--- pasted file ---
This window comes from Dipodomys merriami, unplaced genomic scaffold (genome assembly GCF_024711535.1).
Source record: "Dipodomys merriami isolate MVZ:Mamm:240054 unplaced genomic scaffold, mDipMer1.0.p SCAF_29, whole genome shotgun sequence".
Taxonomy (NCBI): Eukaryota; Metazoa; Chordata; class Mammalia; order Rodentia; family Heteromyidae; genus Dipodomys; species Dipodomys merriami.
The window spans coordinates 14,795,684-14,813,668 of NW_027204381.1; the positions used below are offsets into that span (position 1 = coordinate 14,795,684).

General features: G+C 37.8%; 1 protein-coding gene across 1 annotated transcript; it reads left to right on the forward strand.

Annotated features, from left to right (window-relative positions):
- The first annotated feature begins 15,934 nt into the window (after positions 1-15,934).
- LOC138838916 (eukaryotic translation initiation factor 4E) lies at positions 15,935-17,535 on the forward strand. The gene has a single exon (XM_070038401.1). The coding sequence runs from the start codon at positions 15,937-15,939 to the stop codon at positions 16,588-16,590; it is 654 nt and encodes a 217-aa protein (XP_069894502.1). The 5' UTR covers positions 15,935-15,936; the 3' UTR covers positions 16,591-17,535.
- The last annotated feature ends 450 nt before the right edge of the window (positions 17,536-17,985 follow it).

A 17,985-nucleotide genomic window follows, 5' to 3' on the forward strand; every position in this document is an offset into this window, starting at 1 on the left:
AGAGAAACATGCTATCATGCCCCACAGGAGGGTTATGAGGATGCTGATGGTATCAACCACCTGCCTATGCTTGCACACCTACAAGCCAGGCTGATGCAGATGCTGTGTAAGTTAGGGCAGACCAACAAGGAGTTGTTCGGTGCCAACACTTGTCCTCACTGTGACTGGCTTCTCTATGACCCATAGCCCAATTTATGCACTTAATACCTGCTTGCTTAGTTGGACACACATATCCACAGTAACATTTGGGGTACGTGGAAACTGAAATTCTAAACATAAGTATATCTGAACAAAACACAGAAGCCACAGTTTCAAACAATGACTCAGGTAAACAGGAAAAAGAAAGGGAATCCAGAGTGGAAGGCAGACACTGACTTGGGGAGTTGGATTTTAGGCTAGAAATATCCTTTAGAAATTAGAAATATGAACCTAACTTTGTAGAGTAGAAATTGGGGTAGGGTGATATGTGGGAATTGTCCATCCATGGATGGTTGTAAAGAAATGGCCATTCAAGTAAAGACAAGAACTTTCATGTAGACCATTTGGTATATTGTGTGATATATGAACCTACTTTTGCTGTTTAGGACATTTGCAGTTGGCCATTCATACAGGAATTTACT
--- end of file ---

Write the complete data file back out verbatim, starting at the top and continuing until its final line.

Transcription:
This window comes from Dipodomys merriami, unplaced genomic scaffold (genome assembly GCF_024711535.1).
Source record: "Dipodomys merriami isolate MVZ:Mamm:240054 unplaced genomic scaffold, mDipMer1.0.p SCAF_29, whole genome shotgun sequence".
Taxonomy (NCBI): Eukaryota; Metazoa; Chordata; class Mammalia; order Rodentia; family Heteromyidae; genus Dipodomys; species Dipodomys merriami.
The window spans coordinates 14,795,684-14,813,668 of NW_027204381.1; the positions used below are offsets into that span (position 1 = coordinate 14,795,684).

General features: G+C 37.8%; 1 protein-coding gene across 1 annotated transcript; it reads left to right on the forward strand.

Annotated features, from left to right (window-relative positions):
- The first annotated feature begins 15,934 nt into the window (after positions 1-15,934).
- LOC138838916 (eukaryotic translation initiation factor 4E) lies at positions 15,935-17,535 on the forward strand. The gene has a single exon (XM_070038401.1). The coding sequence runs from the start codon at positions 15,937-15,939 to the stop codon at positions 16,588-16,590; it is 654 nt and encodes a 217-aa protein (XP_069894502.1). The 5' UTR covers positions 15,935-15,936; the 3' UTR covers positions 16,591-17,535.
- The last annotated feature ends 450 nt before the right edge of the window (positions 17,536-17,985 follow it).

A 17,985-nucleotide genomic window follows, 5' to 3' on the forward strand; every position in this document is an offset into this window, starting at 1 on the left:
AGAGAAACATGCTATCATGCCCCACAGGAGGGTTATGAGGATGCTGATGGTATCAACCACCTGCCTATGCTTGCACACCTACAAGCCAGGCTGATGCAGATGCTGTGTAAGTTAGGGCAGACCAACAAGGAGTTGTTCGGTGCCAACACTTGTCCTCACTGTGACTGGCTTCTCTATGACCCATAGCCCAATTTATGCACTTAATACCTGCTTGCTTAGTTGGACACACATATCCACAGTAACATTTGGGGTACGTGGAAACTGAAATTCTAAACATAAGTATATCTGAACAAAACACAGAAGCCACAGTTTCAAACAATGACTCAGGTAAACAGGAAAAAGAAAGGGAATCCAGAGTGGAAGGCAGACACTGACTTGGGGAGTTGGATTTTAGGCTAGAAATATCCTTTAGAAATTAGAAATATGAACCTAACTTTGTAGAGTAGAAATTGGGGTAGGGTGATATGTGGGAATTGTCCATCCATGGATGGTTGTAAAGAAATGGCCATTCAAGTAAAGACAAGAACTTTCATGTAGACCATTTGGTATATTGTGTGATATATGAACCTACTTTTGCTGTTTAGGACATTTGCAGTTGGCCATTCATACAGGAATTTACT